noun \ˈwēd\

Definition of WEED

a (1) :  a plant that is not valued where it is growing and is usually of vigorous growth; especially :  one that tends to overgrow or choke out more desirable plants (2) :  a weedy growth of plants
b :  an aquatic plant; especially :  seaweed
c (1) :  tobacco products
(2) :  marijuana
a :  an obnoxious growth, thing, or person
b :  something like a weed in detrimental quality; especially :  an animal unfit to breed from

Origin of WEED

Middle English, from Old English wēod weed, herb; akin to Old Saxon wiod weed
First Known Use: before 12th century

Other Drug/Tobacco Terms

controlled, flake, herb, key, sodden



: to remove weeds from (an area of land, such as a garden)

Full Definition of WEED

intransitive verb
:  to remove weeds or something harmful
transitive verb
a :  to clear of weeds <weed a garden>
b (1) :  to free from something hurtful or offensive
(2) :  to remove the less desirable portions of
:  to get rid of (something harmful or superfluous) —often used with out

Examples of WEED

  1. We need to weed the garden.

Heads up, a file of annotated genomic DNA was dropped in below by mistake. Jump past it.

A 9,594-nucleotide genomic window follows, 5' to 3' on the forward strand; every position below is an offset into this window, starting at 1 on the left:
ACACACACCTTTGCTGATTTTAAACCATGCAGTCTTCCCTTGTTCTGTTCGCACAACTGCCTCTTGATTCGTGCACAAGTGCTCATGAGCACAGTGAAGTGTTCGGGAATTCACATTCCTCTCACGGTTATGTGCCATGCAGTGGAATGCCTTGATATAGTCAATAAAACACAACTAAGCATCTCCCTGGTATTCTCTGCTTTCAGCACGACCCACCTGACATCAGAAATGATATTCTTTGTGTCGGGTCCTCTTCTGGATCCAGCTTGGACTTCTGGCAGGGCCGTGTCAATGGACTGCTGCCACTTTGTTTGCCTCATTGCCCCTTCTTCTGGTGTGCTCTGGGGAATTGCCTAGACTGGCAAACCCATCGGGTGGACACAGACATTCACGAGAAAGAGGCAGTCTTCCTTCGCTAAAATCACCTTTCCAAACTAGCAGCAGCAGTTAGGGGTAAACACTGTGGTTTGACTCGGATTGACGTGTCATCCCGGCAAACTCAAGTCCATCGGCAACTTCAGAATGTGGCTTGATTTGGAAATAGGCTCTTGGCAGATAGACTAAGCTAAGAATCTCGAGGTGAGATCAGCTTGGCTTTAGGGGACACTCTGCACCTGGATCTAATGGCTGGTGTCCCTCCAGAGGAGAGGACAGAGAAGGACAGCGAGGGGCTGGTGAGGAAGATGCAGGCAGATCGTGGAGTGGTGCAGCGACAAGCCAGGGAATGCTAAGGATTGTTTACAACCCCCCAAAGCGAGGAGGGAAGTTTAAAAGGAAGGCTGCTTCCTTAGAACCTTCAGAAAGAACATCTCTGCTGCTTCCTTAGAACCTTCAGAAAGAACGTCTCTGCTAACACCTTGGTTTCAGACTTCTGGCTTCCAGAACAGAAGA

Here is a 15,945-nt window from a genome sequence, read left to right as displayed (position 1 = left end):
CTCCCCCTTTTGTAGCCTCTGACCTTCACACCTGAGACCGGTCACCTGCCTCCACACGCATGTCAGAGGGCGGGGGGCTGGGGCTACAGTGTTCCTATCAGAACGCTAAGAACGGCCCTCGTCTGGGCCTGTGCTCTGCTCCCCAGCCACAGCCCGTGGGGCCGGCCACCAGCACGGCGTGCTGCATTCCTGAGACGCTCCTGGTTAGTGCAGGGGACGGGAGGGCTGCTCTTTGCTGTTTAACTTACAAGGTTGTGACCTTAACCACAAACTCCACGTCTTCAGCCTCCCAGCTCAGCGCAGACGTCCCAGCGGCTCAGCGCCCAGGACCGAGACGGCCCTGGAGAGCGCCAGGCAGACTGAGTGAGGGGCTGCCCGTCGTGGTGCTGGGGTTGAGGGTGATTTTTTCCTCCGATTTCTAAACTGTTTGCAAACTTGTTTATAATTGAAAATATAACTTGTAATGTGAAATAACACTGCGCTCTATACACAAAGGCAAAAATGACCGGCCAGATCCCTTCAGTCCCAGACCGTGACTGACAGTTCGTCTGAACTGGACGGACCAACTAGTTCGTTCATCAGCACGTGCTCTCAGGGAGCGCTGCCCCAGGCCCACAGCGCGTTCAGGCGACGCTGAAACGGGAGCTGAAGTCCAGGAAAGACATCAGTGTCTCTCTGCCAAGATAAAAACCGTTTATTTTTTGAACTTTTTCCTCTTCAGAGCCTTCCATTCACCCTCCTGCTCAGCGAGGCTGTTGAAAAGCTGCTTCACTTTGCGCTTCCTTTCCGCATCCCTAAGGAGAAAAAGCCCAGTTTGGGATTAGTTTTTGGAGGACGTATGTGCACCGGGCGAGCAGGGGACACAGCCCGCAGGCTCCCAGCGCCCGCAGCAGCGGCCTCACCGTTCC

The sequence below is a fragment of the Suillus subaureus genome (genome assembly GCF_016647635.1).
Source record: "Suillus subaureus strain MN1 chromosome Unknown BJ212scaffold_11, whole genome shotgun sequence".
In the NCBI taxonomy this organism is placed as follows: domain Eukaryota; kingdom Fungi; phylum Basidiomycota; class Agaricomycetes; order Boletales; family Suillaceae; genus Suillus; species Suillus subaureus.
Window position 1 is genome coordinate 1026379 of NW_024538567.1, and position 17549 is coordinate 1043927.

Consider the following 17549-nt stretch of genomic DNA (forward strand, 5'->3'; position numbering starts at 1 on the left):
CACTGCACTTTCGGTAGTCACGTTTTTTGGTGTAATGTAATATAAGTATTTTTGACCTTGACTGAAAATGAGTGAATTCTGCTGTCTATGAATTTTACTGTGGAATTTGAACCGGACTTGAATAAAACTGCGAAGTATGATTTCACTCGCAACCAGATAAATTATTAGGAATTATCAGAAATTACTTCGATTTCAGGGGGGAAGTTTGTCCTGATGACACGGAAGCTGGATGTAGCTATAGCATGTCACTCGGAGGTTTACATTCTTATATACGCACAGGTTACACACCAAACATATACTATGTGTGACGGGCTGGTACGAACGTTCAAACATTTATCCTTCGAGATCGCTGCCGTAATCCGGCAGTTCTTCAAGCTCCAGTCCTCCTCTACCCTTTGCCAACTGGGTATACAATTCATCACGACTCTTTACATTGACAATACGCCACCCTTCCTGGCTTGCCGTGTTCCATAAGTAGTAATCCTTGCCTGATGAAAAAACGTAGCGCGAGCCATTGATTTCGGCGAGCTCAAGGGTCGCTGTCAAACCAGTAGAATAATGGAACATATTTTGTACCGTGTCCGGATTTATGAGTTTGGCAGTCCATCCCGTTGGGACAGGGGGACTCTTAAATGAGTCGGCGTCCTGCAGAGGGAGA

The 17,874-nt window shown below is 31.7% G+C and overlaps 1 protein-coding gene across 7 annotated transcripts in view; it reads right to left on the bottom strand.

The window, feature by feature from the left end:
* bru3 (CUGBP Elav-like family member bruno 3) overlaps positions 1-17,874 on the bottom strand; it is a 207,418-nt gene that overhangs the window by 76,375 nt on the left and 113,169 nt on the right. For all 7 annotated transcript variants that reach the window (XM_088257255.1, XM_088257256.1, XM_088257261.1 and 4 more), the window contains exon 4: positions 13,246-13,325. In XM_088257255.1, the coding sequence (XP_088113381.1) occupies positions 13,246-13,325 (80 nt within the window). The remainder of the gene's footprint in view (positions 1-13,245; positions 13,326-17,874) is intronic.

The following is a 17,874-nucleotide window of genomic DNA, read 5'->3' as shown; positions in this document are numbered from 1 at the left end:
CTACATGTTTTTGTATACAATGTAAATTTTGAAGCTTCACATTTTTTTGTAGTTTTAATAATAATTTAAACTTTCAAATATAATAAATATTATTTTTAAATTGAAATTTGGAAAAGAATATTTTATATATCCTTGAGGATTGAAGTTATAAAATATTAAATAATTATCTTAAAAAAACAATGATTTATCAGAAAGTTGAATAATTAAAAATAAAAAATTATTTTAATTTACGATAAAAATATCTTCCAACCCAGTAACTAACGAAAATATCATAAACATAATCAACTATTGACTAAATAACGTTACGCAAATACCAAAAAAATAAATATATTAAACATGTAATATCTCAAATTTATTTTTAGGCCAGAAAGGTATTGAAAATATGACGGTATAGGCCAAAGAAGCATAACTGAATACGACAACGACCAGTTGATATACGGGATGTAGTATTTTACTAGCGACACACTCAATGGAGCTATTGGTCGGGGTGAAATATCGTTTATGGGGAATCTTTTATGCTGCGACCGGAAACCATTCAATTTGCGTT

First Known Use of WEED

before 12th century



Definition of WEED

:  garment —often used in plural
a :  dress worn as a sign of mourning (as by a widow) —usually used in plural
b :  a band of crape worn on a man's hat as a sign of mourning —usually used in plural

Origin of WEED

Middle English wede, from Old English ̄d, gewǣde; akin to Old Norse vāth cloth, clothing and perhaps to Lithuanian austi to weave
First Known Use: before 12th century

Other Clothing Terms

babushka, brogue, bumbershoot, cravat, dishabille, furbelow, layette, raiment, spectator


noun    (Concise Encyclopedia)

Any plant growing where it is not wanted. On land under cultivation, weeds compete with crops for water, light, and nutrients. On rangelands and in pastures, weeds are those plants that grazing animals dislike or that are poisonous. Many weeds are hosts of plant disease organisms or of insect pests. Some originally unwanted plants later were found to have virtues and came under cultivation, while some cultivated plants, when transplanted to new climates, escaped cultivation and became weeds in the new habitat.


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